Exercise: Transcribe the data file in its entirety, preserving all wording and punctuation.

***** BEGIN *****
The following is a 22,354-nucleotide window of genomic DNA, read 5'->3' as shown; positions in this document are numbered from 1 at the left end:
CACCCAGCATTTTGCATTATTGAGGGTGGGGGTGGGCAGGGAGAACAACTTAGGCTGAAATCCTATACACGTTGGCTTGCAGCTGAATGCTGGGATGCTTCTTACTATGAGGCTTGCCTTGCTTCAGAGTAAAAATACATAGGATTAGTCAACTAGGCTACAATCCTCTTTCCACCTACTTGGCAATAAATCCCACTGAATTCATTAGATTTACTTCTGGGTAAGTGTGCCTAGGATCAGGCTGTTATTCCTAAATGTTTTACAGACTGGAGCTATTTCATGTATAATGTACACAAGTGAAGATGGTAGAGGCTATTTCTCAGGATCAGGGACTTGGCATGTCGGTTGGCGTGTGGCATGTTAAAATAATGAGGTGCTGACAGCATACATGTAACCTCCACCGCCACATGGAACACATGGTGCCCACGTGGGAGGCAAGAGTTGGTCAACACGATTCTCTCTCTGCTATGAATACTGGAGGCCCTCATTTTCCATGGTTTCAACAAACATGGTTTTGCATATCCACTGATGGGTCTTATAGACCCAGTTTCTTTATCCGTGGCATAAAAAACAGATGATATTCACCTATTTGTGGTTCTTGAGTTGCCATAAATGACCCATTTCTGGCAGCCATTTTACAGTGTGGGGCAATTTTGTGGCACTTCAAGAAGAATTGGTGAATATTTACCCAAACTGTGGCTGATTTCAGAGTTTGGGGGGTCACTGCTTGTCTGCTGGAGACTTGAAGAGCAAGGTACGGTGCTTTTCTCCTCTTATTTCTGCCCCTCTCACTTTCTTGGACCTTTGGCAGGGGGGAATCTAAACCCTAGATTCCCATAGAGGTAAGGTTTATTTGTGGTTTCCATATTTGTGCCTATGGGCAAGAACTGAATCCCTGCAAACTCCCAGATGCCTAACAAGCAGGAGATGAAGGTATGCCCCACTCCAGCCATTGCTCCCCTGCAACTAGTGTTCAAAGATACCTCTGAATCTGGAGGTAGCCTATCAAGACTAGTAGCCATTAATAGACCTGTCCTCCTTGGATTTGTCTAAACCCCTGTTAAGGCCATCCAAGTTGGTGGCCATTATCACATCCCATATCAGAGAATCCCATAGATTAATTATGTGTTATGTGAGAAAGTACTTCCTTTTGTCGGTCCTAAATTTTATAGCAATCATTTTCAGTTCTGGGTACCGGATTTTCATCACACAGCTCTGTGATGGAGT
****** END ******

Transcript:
The following is a 22,354-nucleotide window of genomic DNA, read 5'->3' as shown; positions in this document are numbered from 1 at the left end:
CACCCAGCATTTTGCATTATTGAGGGTGGGGGTGGGCAGGGAGAACAACTTAGGCTGAAATCCTATACACGTTGGCTTGCAGCTGAATGCTGGGATGCTTCTTACTATGAGGCTTGCCTTGCTTCAGAGTAAAAATACATAGGATTAGTCAACTAGGCTACAATCCTCTTTCCACCTACTTGGCAATAAATCCCACTGAATTCATTAGATTTACTTCTGGGTAAGTGTGCCTAGGATCAGGCTGTTATTCCTAAATGTTTTACAGACTGGAGCTATTTCATGTATAATGTACACAAGTGAAGATGGTAGAGGCTATTTCTCAGGATCAGGGACTTGGCATGTCGGTTGGCGTGTGGCATGTTAAAATAATGAGGTGCTGACAGCATACATGTAACCTCCACCGCCACATGGAACACATGGTGCCCACGTGGGAGGCAAGAGTTGGTCAACACGATTCTCTCTCTGCTATGAATACTGGAGGCCCTCATTTTCCATGGTTTCAACAAACATGGTTTTGCATATCCACTGATGGGTCTTATAGACCCAGTTTCTTTATCCGTGGCATAAAAAACAGATGATATTCACCTATTTGTGGTTCTTGAGTTGCCATAAATGACCCATTTCTGGCAGCCATTTTACAGTGTGGGGCAATTTTGTGGCACTTCAAGAAGAATTGGTGAATATTTACCCAAACTGTGGCTGATTTCAGAGTTTGGGGGGTCACTGCTTGTCTGCTGGAGACTTGAAGAGCAAGGTACGGTGCTTTTCTCCTCTTATTTCTGCCCCTCTCACTTTCTTGGACCTTTGGCAGGGGGGAATCTAAACCCTAGATTCCCATAGAGGTAAGGTTTATTTGTGGTTTCCATATTTGTGCCTATGGGCAAGAACTGAATCCCTGCAAACTCCCAGATGCCTAACAAGCAGGAGATGAAGGTATGCCCCACTCCAGCCATTGCTCCCCTGCAACTAGTGTTCAAAGATACCTCTGAATCTGGAGGTAGCCTATCAAGACTAGTAGCCATTAATAGACCTGTCCTCCTTGGATTTGTCTAAACCCCTGTTAAGGCCATCCAAGTTGGTGGCCATTATCACATCCCATATCAGAGAATCCCATAGATTAATTATGTGTTATGTGAGAAAGTACTTCCTTTTGTCGGTCCTAAATTTTATAGCAATCATTTTCAGTTCTGGGTACCGGATTTTCATCACACAGCTCTGTGATGGAGT